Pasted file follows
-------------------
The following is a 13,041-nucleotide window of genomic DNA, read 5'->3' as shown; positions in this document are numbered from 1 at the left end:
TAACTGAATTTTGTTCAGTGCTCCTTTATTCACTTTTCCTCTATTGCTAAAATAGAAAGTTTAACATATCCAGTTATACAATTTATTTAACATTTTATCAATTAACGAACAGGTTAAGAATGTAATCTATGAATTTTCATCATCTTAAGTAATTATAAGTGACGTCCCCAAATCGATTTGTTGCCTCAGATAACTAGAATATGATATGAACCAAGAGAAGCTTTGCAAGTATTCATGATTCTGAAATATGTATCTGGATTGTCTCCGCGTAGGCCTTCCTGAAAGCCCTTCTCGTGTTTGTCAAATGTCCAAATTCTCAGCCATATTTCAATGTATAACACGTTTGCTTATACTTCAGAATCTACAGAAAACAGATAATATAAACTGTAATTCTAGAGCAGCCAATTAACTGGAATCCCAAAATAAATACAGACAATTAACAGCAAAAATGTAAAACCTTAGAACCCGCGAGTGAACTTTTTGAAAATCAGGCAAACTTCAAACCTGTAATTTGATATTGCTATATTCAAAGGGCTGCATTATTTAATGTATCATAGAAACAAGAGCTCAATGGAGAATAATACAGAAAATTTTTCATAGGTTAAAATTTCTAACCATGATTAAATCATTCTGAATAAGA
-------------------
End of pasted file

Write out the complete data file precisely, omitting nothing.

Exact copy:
The following is a 13,041-nucleotide window of genomic DNA, read 5'->3' as shown; positions in this document are numbered from 1 at the left end:
TAACTGAATTTTGTTCAGTGCTCCTTTATTCACTTTTCCTCTATTGCTAAAATAGAAAGTTTAACATATCCAGTTATACAATTTATTTAACATTTTATCAATTAACGAACAGGTTAAGAATGTAATCTATGAATTTTCATCATCTTAAGTAATTATAAGTGACGTCCCCAAATCGATTTGTTGCCTCAGATAACTAGAATATGATATGAACCAAGAGAAGCTTTGCAAGTATTCATGATTCTGAAATATGTATCTGGATTGTCTCCGCGTAGGCCTTCCTGAAAGCCCTTCTCGTGTTTGTCAAATGTCCAAATTCTCAGCCATATTTCAATGTATAACACGTTTGCTTATACTTCAGAATCTACAGAAAACAGATAATATAAACTGTAATTCTAGAGCAGCCAATTAACTGGAATCCCAAAATAAATACAGACAATTAACAGCAAAAATGTAAAACCTTAGAACCCGCGAGTGAACTTTTTGAAAATCAGGCAAACTTCAAACCTGTAATTTGATATTGCTATATTCAAAGGGCTGCATTATTTAATGTATCATAGAAACAAGAGCTCAATGGAGAATAATACAGAAAATTTTTCATAGGTTAAAATTTCTAACCATGATTAAATCATTCTGAATAAGA